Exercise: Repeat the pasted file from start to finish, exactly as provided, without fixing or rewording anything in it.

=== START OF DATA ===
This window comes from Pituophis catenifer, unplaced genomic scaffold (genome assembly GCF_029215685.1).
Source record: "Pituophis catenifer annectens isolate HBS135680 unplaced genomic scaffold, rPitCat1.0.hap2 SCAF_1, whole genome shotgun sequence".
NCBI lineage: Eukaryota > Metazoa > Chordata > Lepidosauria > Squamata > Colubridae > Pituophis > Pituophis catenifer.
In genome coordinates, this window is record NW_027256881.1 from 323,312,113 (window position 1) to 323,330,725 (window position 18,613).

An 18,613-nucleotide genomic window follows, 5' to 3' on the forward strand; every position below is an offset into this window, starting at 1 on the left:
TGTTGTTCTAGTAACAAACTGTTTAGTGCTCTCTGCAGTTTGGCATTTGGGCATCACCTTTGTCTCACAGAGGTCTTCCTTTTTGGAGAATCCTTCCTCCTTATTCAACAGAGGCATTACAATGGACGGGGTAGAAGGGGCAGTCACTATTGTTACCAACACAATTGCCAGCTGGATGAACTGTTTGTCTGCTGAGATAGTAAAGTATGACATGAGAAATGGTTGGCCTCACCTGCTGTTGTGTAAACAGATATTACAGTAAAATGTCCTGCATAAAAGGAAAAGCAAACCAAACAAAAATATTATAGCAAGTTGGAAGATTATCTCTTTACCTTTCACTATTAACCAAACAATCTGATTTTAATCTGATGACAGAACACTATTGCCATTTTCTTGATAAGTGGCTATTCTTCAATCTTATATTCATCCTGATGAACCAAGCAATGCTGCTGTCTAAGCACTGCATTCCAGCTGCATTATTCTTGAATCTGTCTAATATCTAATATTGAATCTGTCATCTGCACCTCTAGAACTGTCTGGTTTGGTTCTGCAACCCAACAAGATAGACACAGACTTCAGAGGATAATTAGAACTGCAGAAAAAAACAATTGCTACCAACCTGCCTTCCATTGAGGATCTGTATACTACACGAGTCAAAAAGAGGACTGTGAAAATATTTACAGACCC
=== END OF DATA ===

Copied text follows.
This window comes from Pituophis catenifer, unplaced genomic scaffold (genome assembly GCF_029215685.1).
Source record: "Pituophis catenifer annectens isolate HBS135680 unplaced genomic scaffold, rPitCat1.0.hap2 SCAF_1, whole genome shotgun sequence".
NCBI lineage: Eukaryota > Metazoa > Chordata > Lepidosauria > Squamata > Colubridae > Pituophis > Pituophis catenifer.
In genome coordinates, this window is record NW_027256881.1 from 323,312,113 (window position 1) to 323,330,725 (window position 18,613).

An 18,613-nucleotide genomic window follows, 5' to 3' on the forward strand; every position below is an offset into this window, starting at 1 on the left:
TGTTGTTCTAGTAACAAACTGTTTAGTGCTCTCTGCAGTTTGGCATTTGGGCATCACCTTTGTCTCACAGAGGTCTTCCTTTTTGGAGAATCCTTCCTCCTTATTCAACAGAGGCATTACAATGGACGGGGTAGAAGGGGCAGTCACTATTGTTACCAACACAATTGCCAGCTGGATGAACTGTTTGTCTGCTGAGATAGTAAAGTATGACATGAGAAATGGTTGGCCTCACCTGCTGTTGTGTAAACAGATATTACAGTAAAATGTCCTGCATAAAAGGAAAAGCAAACCAAACAAAAATATTATAGCAAGTTGGAAGATTATCTCTTTACCTTTCACTATTAACCAAACAATCTGATTTTAATCTGATGACAGAACACTATTGCCATTTTCTTGATAAGTGGCTATTCTTCAATCTTATATTCATCCTGATGAACCAAGCAATGCTGCTGTCTAAGCACTGCATTCCAGCTGCATTATTCTTGAATCTGTCTAATATCTAATATTGAATCTGTCATCTGCACCTCTAGAACTGTCTGGTTTGGTTCTGCAACCCAACAAGATAGACACAGACTTCAGAGGATAATTAGAACTGCAGAAAAAAACAATTGCTACCAACCTGCCTTCCATTGAGGATCTGTATACTACACGAGTCAAAAAGAGGACTGTGAAAATATTTACAGACCC